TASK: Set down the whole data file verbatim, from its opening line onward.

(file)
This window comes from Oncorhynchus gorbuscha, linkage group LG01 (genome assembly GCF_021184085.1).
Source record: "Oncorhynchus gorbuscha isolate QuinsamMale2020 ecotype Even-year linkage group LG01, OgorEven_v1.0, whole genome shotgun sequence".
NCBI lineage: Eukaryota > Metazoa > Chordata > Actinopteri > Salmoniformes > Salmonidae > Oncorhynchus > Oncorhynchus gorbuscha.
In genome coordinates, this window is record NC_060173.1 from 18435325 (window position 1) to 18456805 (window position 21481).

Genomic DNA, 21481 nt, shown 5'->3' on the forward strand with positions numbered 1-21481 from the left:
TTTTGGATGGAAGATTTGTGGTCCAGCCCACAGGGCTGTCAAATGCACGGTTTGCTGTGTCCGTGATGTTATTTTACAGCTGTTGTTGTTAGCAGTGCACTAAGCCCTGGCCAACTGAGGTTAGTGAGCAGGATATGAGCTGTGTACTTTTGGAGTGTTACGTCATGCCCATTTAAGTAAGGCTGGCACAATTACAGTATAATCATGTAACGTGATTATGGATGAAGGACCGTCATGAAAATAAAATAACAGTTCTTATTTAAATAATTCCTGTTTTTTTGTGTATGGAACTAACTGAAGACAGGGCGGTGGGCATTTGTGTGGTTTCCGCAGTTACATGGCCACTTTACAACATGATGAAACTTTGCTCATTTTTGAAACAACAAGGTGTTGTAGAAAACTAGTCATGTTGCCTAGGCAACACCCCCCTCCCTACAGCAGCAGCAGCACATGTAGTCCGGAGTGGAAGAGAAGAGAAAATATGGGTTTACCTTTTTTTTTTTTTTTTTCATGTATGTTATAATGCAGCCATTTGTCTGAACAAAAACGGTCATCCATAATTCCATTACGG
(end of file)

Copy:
This window comes from Oncorhynchus gorbuscha, linkage group LG01 (genome assembly GCF_021184085.1).
Source record: "Oncorhynchus gorbuscha isolate QuinsamMale2020 ecotype Even-year linkage group LG01, OgorEven_v1.0, whole genome shotgun sequence".
NCBI lineage: Eukaryota > Metazoa > Chordata > Actinopteri > Salmoniformes > Salmonidae > Oncorhynchus > Oncorhynchus gorbuscha.
In genome coordinates, this window is record NC_060173.1 from 18435325 (window position 1) to 18456805 (window position 21481).

Genomic DNA, 21481 nt, shown 5'->3' on the forward strand with positions numbered 1-21481 from the left:
TTTTGGATGGAAGATTTGTGGTCCAGCCCACAGGGCTGTCAAATGCACGGTTTGCTGTGTCCGTGATGTTATTTTACAGCTGTTGTTGTTAGCAGTGCACTAAGCCCTGGCCAACTGAGGTTAGTGAGCAGGATATGAGCTGTGTACTTTTGGAGTGTTACGTCATGCCCATTTAAGTAAGGCTGGCACAATTACAGTATAATCATGTAACGTGATTATGGATGAAGGACCGTCATGAAAATAAAATAACAGTTCTTATTTAAATAATTCCTGTTTTTTTGTGTATGGAACTAACTGAAGACAGGGCGGTGGGCATTTGTGTGGTTTCCGCAGTTACATGGCCACTTTACAACATGATGAAACTTTGCTCATTTTTGAAACAACAAGGTGTTGTAGAAAACTAGTCATGTTGCCTAGGCAACACCCCCCTCCCTACAGCAGCAGCAGCACATGTAGTCCGGAGTGGAAGAGAAGAGAAAATATGGGTTTACCTTTTTTTTTTTTTTTTTCATGTATGTTATAATGCAGCCATTTGTCTGAACAAAAACGGTCATCCATAATTCCATTACGG